McGrath: can a lad be buxom? Or should it be shepherdess? ;-)


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Subject: RE: Lyr Add: The Buxom Lass (some light relief! :
From: MMario
Date: 25 Sep 01 - 04:19 PM

according to this definition:buxom = Having the characteristics of health, vigor, and comeliness, combined with a gay, lively manner; stout and rosy; jolly; frolicsome.

tho' in common usage I think it has morphed to being equivilant to "busty"


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Subject: RE: Lyr Add: The Buxom Lass (some light relief! :
From: Joe Offer
Date: 25 Sep 01 - 05:33 PM

You may find THE BEVERLY MAID AND THE TINKER similarly inspiring.
-Joe Offer-


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Subject: RE: Lyr Add: The Buxom Lass (some light relief! :
From: McGrath of Harlow
Date: 25 Sep 01 - 05:33 PM

I think buxom essentially means suitable for kissing, buss being a word for kiss.


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Subject: Lyr/Tune Add: THE JOLLY WAGGONER^^
From: GUEST,Hey Nonienonieno
Date: 25 Sep 01 - 06:35 PM

[Song, 1757]

The Jolly Waggoner

As I was driving my Waggon one Day,
I met with a Damsel, tight, buxom and gay;
I kindly accosted her with a low Bow,
And I felt my whole Body, I cannot tell how.
    Hey gee Dobin, gee ho Dobin, gee gee ho Dobin,
    gee ho, gee ho.

I longed to be at her, and gave her a Kiss,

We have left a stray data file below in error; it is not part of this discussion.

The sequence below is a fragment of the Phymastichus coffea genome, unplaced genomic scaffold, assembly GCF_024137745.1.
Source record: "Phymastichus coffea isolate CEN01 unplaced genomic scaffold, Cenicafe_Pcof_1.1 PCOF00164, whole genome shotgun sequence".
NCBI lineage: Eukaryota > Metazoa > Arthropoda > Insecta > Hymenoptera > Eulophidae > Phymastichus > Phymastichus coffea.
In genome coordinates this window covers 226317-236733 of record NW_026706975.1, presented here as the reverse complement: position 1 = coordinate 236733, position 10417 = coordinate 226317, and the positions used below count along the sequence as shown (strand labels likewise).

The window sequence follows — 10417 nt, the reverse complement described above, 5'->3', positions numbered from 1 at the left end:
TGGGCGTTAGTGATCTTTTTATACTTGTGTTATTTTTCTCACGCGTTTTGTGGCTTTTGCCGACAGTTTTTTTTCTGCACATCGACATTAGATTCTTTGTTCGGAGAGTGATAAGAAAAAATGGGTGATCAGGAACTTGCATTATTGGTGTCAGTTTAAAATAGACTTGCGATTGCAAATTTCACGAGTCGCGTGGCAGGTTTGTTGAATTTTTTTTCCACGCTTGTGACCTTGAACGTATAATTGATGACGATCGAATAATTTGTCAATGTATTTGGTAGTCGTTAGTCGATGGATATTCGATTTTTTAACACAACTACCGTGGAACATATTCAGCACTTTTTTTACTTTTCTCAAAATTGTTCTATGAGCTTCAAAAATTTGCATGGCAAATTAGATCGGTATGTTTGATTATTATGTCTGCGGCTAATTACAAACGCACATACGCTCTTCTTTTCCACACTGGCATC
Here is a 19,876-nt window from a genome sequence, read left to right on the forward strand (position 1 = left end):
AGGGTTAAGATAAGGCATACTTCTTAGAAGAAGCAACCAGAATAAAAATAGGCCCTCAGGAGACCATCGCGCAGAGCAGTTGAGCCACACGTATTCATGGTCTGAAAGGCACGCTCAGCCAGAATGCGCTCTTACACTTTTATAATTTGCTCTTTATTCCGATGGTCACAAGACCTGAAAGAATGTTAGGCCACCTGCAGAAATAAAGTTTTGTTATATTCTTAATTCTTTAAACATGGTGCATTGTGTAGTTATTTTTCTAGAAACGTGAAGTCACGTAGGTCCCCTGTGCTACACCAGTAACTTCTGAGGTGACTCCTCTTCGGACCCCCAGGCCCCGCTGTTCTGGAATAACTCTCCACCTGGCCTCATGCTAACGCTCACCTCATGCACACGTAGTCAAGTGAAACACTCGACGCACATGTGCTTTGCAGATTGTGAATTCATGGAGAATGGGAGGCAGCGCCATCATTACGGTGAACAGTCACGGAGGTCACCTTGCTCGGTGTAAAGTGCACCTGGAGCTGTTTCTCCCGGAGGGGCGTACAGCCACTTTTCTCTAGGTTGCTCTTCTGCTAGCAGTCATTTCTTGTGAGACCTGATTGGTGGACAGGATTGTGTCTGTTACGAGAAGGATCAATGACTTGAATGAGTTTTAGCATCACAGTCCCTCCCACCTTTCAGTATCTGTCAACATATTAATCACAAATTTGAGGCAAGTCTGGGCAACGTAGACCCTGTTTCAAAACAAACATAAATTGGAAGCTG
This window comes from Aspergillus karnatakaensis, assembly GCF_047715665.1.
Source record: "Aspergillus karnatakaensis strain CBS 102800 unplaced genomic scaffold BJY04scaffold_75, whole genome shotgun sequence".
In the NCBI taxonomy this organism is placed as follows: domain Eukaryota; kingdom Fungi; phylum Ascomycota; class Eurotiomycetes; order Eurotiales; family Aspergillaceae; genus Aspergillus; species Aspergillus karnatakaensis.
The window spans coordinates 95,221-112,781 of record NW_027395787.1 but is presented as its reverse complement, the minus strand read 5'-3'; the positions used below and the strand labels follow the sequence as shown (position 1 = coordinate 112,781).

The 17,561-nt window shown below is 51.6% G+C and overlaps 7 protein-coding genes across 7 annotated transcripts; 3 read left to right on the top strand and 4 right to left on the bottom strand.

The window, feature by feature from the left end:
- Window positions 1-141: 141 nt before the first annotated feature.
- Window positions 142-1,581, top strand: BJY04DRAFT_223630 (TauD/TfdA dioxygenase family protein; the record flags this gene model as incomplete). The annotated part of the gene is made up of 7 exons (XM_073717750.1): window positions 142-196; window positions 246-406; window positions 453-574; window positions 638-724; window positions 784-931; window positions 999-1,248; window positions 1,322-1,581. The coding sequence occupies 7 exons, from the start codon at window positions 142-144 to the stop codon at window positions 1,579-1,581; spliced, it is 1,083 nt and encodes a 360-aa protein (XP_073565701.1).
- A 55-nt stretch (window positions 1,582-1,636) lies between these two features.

She thought me but civil, nor took it amiss;
I knew no recalling the Minutes were past,
So began to make Hay while the Sun shine did last.
    Hey gee Dobin, &c.

I've six Score of Sheep, and each Ram has his Ewe,
And my Cows when they lack, to the Parson's Bull go;
We are made for each other, so prithee comply,
She blush'd, her Eyes twinkl'd, she could not tell why.
    O poor Jenny, &c.

I kissed her again, she reply'd with Disdain,
No Kisses I want, prithee take them again;
Then whisper'd me softly, the Weatherr was hot,
And her mind run on something, she could not tell what.
    O poor Jenny, &c.

Then down in my Waggon this Damsel I laid,
But still I kept driving, for Driving's my Trade,
I ruffl'd her feathers, and tickl'd her Scut,
And I play'd her round Rubbers at two-hannded Put.
    O brave Roger, Drive on Roger, &c.

Her Breast they were soft and white as new Cream,
And her Motion kept Time with the Bells of my Team,
As her Bubbies went up her plump buttocks went down
So the wheels seem'd to stand, and the waggon go round.
    O brave Roger, &c.